Diagnosing Debugging Symbol Load Errors for Linux Applications

This tutorial shows how to diagnose common problems with debugging symbols for Linux C/C++ applications. We will create a basic application with VisualGDB, break the debug symbol generation to illustrate common project setup problems and will then show how to check the ELF files for debug symbols and restore the settings required for generating the debug information.

Before you begin, install Visual Studio and VisualGDB.

  1. Start Visual Studio and open the VisualGDB Linux Project wizard:01-newprj
  2. Proceed with creating an MSBuild-based application:02-msb
  3. Select the Linux machine you would like to use for building the code:03-target
  4. Proceed with the default source code access settings:04-storeThen press “Finish” to create the project.
  5. In order to successfully debug your project, the final ELF file needs to have debug symbols – information relating addresses in your program to specific source lines and variable names. This information is generated when you pass “-ggdb” to the gcc arguments when compiling each source file and and might be removed from the final executable by either specifying “-s” in the linker flags or using the “strip” tool after the linking:scheme
  6. We will now show what happens if the debug information is removed from the executable and how to track back the option responsible for removing it. Open VS Project Properties and clear the “Debug Information Format” setting under C/C++->General:05-nodebug1
  7. Go to the Linker Settings and add “-s” to linker command line:06-strip
  8. Set a breakpoint in main() and try debugging the program. VisualGDB will warn that the program exits without triggering a single breakpoint. The GDB Session log will contain the following line:
    No symbol table is loaded. Use the "file" command.


  9. This message means that the program debugged by gdb is missing the debug symbols. The first step of diagnosing it would be to locate the binary on the build machine and run the following command on it:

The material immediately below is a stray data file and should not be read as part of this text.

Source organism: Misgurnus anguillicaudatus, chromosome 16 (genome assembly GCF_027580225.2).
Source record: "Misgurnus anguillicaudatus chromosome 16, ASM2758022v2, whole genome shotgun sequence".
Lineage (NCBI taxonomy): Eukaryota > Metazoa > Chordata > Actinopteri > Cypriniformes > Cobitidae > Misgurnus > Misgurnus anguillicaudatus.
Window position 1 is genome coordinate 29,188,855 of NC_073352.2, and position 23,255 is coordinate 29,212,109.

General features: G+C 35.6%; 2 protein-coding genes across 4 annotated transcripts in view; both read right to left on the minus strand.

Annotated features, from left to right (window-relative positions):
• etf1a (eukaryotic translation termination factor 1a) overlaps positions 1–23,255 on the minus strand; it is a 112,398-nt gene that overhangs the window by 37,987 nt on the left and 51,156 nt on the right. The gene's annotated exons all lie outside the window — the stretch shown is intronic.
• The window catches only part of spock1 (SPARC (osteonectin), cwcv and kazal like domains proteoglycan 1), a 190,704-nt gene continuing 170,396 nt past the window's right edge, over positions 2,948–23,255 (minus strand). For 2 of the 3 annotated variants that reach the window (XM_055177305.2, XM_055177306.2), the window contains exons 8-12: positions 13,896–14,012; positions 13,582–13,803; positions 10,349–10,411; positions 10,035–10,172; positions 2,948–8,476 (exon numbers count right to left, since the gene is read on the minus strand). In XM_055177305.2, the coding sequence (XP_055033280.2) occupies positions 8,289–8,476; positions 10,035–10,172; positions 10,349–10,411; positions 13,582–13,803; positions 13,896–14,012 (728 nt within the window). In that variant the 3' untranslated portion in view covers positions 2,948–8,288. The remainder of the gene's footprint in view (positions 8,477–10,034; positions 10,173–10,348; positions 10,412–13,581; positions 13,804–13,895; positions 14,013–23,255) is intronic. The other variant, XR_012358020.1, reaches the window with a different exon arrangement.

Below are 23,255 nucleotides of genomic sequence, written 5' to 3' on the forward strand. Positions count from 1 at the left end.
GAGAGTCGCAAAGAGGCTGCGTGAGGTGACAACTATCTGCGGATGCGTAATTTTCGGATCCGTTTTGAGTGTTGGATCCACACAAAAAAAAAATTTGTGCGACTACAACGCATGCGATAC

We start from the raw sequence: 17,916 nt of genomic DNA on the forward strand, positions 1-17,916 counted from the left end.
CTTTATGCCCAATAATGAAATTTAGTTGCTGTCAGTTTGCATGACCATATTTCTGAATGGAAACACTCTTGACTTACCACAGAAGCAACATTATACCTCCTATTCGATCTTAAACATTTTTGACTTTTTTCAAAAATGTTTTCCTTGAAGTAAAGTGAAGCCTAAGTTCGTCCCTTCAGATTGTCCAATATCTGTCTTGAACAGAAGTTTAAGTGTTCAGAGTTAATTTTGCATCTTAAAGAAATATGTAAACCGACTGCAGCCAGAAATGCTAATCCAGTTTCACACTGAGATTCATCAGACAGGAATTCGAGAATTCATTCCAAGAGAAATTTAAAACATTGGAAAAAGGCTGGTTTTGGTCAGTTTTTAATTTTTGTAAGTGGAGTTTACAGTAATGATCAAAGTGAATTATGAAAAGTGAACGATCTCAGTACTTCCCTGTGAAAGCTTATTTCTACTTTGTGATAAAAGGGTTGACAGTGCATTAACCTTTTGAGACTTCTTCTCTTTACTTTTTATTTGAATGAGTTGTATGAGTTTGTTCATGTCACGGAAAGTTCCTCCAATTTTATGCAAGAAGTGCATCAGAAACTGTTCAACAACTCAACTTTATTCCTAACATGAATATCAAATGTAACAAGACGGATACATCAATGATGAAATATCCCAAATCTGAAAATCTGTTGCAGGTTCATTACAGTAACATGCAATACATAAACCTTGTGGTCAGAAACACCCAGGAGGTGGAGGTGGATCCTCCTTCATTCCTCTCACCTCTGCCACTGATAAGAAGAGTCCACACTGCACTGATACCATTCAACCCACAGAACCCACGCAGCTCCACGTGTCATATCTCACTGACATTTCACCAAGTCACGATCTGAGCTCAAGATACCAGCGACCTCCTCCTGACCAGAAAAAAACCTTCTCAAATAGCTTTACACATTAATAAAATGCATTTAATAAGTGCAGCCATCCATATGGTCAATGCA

objdump -h <ELF file> | grep debug
  10. If the output is empty, locate some of the .o files corresponding to your source files and run the same command on them:
    08-nodebugIn this example the output is empty for both the final ELF file and the .o file (since we have disabled debug information generation via C/C++ compiler settings).
  11. You can also open the file in gdb and run the “info sources” command (same will work for the .o file) to double-check this. GDB will respond that no symbols are present:09-sources
  12. Since the .o files don’t have the symbols either, we narrowed down the problem to the missing -ggdb flag. For MSBuild projects the flags are stored in the .gcc.rsp files, however if your project is built via custom Makefiles, you might need to enable verbose build mode (e.g. V=1, _V=1 or VERBOSE=1) to see the full command line:
  13. Go to VS Project Properties and restore the Debug Information Format setting:11-optigdb
  14. Build the project and re-run the objdump commands. See how the .o file now contains .debug_xxx sections storing the debug symbols:12-symbols
  15. The final ELF file is still not debuggable as we did not remove the “-s” option from the linker settings. Running objdump on it will confirm this:
  16. If you observe this with your projects (debug information in the .o files, but not in the final ELF file), check that the linker command line doesn’t contain the “-s” switch. Once you remove it from the project properties, the debug information will get propagated to the final ELF file:14-finalIf the command lines look correct, but the symbols are still not propagated (or generated), try copying the command line from the logs, removing the .o (or ELF) file, running gcc manually and recheck the generated file.  You may find out that the custom Makefiles you are using are not displaying all build flags correctly or they do a some custom post-build step that removes the debug information.
  17. You can also explore the debug information by running “objdump -g <ELF file> | less”:15-unitScroll to the contents of the .debug_info section and check for the “Compilation Unit” records. Each source file compiled with debug symbols will have a corresponding record listed in the final ELF file.
  18. Another reason why the debug information could be missing is the ‘strip’ tool. It dramatically reduces the size of the ELF binaries by removing debug information from them (also breaking source-level debugging). You can try running it on your executable and compare the sizes before and after it (also confirming that the .debug_xxx sections disappear):
    16-stripIf running the link command line manually produces an executable with valid symbols, but the final executable built by your Make scripts doesn’t have them, most likely the Make scripts run the ‘strip’ tool to reduce the binary size. In this case disabling this command for debug builds should get debugging to work.